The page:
Bernhard, getting designers to fight together with human rights defenders
By Noah Wánebo
Photograph by Boudewijn Bollmann
In their ongoing fight against injustice throughout the world, human rights defenders may soon have an unexpected group of allies: designers.
Such a collaboration is the idea behind the new project “We Are Human Rights,” started by Eindhoven-based designer Bernhard Lenger. It envisions linking designers with human rights defenders to explore the new ideas emerging from a dialogue between these two fields.
“We believe that the collaboration between a designer and an expert from any kind of field can be very beneficial”.
While still in its early stages, the project has already linked up two pairs of human rights defenders with designers, and they will soon be followed by six more collaborations. As the project’s website explains, “the designer is a professional problem solver. The human rights defender has the knowledge and experience with the problem. Together they can come up with new ideas to influence our environment.”
Lenger says he began to think about “We Are Human Rights” when he gave a presentation on a separate project to human rights defenders with Justice and Peace in The Hague. Following his discussion, he stayed for part of The Hague Training Course for human rights defenders where he listened in on a course about how activists can respond to different threat levels, including serious threats like unexpected home visits from armed men. This made him reflect on his own relative security in the world.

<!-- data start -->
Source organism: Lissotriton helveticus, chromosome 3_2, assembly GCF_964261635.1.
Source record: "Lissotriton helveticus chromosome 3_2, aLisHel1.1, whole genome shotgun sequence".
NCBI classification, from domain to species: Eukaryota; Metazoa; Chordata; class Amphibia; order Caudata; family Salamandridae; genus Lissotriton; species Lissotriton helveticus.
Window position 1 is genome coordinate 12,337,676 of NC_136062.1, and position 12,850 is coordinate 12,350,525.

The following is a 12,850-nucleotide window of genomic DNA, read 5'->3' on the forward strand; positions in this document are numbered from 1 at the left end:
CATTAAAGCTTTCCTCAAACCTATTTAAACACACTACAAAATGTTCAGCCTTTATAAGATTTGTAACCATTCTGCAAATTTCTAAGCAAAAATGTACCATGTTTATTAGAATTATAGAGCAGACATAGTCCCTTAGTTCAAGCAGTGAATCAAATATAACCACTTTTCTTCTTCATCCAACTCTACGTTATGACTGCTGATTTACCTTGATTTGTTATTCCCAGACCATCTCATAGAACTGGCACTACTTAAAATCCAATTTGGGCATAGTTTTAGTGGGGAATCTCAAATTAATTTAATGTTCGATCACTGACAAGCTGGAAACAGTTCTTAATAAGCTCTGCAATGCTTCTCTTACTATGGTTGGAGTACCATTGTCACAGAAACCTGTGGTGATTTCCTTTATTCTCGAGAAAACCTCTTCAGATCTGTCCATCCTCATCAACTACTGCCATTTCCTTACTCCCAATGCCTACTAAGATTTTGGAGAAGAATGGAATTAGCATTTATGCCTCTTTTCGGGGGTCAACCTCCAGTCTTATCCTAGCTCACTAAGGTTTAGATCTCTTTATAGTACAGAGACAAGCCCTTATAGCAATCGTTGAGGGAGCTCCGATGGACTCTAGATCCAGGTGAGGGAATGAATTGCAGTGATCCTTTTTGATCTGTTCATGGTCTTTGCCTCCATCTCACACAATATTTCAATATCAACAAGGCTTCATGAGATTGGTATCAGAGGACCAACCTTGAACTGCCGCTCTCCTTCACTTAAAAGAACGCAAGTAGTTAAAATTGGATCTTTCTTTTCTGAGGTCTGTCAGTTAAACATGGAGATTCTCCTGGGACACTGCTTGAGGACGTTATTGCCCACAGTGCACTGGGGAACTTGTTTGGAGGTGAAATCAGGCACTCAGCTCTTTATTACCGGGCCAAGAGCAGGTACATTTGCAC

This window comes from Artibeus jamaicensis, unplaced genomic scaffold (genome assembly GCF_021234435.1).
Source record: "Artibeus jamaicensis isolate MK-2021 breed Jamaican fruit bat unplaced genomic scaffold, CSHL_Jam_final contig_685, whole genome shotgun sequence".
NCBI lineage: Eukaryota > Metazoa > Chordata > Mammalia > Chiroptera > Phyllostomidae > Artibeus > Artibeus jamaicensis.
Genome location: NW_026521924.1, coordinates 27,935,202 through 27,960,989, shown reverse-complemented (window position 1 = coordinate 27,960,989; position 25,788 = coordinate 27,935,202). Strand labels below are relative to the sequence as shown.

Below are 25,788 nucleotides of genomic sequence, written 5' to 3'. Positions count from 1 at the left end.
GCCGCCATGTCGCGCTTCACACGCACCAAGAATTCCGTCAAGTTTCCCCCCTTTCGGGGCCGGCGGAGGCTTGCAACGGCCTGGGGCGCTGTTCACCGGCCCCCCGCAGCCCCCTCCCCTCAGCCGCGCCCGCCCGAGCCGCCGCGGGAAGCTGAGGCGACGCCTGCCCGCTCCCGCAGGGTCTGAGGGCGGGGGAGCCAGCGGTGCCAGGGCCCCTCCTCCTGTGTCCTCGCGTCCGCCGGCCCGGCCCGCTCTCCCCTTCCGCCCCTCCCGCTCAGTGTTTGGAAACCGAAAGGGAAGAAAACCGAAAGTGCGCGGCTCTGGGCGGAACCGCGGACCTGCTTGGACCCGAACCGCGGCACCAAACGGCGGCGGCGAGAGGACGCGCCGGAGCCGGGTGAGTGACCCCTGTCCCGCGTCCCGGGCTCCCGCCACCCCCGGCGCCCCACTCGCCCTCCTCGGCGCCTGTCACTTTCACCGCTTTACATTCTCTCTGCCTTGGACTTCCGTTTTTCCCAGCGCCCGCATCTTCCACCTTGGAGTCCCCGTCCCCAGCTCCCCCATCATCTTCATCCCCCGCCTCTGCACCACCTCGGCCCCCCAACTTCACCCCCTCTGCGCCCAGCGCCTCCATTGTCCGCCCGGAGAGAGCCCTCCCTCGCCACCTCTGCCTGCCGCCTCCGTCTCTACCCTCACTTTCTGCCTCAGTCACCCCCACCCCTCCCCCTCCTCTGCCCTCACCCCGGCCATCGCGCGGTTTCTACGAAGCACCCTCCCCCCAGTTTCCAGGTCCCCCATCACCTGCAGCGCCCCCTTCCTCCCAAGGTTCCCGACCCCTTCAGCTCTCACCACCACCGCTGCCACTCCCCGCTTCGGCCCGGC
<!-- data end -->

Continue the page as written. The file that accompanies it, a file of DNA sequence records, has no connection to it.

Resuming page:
“I thought, well what’s my threat level? If I’m clumsy with a knife I might cut myself, or I might get run over by a car if I’m looking at my phone,” Lenger says. “This inspired me to start thinking about what I could do for those people, how could I support them in their job.”
Originally from Austria and now based in Eindhoven, Lenger’s design career has frequently explored political themes. In one of his previous projects, “This Is Ecocide,” he collaborated with environmental lawyer and advocate Polly Higgins to envision a global court for environmental crime. Lenger says the idea for that project, which included a set piece imagining the look of such a tribunal, came to him following a visit to the International Court of Justice in The Hague, where he was surprised by the lack of attention to environmental law.
“I couldn’t believe that one of the biggest courts in the world wouldn’t deal with a factor that is nowadays really important,” Lenger says.
While researching the topic, he came across the term ‘ecocide’ (also called ecocatastrophe), and the concept stuck with him. He decided to design a logo and a physical platform, to give the concept an image and to create a sense of physicality to the more abstract concepts in law.
“For me, as a creator who makes physical things, I thought if the law has the monument it cannot be lobbied away anymore,” he explains. Thought-provoking and often conceptual, his work tends to draw attention to current affairs in new and unexpected ways. Other projects of his have explored issues like the exploitation of fear and anxiety by political leaders. “We Are Human Rights” shows a similar preoccupation with ongoing global issues. Instead of a conceptual piece highlighting one particular issue, the project strives to create a concrete network uniting various designers with human rights defenders around the globe to create a dialogue and generate different need-specific designs.